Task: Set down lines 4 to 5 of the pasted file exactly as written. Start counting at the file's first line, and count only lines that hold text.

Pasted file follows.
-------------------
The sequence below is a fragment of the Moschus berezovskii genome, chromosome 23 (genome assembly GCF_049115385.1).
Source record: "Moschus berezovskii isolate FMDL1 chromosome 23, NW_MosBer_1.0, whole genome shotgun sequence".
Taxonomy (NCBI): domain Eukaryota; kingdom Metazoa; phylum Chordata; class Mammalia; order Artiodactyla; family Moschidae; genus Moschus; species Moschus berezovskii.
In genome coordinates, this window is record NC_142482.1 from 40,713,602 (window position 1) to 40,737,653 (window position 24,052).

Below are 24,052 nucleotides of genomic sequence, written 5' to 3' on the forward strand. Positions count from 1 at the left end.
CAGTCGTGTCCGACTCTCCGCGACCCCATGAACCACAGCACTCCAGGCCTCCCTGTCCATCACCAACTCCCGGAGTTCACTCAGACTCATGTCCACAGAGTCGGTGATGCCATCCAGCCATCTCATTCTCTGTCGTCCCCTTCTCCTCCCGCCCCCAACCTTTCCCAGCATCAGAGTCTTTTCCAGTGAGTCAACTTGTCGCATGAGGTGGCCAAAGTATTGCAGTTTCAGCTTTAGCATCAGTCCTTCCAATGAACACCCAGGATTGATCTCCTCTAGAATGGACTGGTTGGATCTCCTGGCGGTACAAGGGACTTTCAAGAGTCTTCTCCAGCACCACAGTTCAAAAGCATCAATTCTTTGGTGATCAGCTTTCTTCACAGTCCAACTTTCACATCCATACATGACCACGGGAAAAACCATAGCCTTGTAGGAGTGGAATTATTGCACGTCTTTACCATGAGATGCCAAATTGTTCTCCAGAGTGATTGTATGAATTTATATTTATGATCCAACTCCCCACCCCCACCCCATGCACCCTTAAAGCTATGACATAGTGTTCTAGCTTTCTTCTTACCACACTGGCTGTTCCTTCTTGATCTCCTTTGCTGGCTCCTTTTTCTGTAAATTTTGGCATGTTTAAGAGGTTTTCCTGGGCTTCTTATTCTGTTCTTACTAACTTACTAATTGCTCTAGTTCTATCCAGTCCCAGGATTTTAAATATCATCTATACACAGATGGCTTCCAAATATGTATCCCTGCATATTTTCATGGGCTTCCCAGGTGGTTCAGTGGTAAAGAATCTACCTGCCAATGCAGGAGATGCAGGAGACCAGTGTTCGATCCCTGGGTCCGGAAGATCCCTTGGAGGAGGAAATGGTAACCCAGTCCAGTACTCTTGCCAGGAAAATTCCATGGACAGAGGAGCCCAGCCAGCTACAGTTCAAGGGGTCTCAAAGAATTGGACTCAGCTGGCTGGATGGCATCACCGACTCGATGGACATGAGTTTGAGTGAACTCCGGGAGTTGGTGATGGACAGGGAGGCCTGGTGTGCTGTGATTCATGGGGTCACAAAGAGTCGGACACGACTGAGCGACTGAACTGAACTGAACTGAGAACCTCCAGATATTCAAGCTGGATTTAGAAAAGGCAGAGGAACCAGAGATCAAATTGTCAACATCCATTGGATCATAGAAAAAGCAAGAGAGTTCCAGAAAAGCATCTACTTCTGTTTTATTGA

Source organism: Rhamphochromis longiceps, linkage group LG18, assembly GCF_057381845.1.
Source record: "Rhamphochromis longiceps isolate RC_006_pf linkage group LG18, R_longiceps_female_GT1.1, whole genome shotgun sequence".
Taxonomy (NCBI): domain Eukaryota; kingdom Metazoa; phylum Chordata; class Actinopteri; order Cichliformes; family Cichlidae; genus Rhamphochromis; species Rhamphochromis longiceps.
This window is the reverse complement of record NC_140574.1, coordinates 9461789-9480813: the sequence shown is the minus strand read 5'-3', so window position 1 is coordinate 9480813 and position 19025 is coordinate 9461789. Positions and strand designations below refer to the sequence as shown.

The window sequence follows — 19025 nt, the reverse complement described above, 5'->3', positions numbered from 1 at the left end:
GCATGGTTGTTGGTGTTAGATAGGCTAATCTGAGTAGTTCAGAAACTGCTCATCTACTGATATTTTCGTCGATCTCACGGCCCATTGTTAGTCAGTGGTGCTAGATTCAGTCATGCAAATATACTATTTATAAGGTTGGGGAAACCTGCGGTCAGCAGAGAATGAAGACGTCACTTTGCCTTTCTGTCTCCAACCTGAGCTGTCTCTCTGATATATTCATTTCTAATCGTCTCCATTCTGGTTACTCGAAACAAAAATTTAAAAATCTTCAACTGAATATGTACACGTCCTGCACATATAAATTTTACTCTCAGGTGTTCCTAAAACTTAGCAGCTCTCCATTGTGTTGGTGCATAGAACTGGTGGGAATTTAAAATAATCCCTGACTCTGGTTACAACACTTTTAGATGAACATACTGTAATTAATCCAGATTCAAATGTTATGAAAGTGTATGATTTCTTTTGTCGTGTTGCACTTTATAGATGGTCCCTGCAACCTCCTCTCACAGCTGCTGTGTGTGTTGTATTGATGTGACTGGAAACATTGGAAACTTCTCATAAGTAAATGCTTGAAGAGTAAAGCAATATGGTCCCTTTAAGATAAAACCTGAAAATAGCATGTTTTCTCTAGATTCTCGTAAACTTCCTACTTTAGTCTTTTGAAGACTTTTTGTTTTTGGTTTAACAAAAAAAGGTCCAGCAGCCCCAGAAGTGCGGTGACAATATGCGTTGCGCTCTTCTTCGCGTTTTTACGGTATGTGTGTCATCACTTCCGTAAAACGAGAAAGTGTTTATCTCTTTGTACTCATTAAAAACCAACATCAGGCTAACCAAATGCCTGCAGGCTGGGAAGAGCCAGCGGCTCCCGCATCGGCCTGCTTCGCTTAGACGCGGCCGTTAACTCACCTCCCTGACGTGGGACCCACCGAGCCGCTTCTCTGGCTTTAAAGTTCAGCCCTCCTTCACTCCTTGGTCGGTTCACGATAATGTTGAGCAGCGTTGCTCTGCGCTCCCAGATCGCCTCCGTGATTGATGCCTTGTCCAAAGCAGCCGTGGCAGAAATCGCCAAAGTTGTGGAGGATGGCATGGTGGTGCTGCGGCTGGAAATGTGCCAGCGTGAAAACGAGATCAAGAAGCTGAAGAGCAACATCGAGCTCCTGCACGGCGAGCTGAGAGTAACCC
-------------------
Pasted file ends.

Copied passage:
In genome coordinates, this window is record NC_142482.1 from 40,713,602 (window position 1) to 40,737,653 (window position 24,052).

Below are 24,052 nucleotides of genomic sequence, written 5' to 3' on the forward strand. Positions count from 1 at the left end.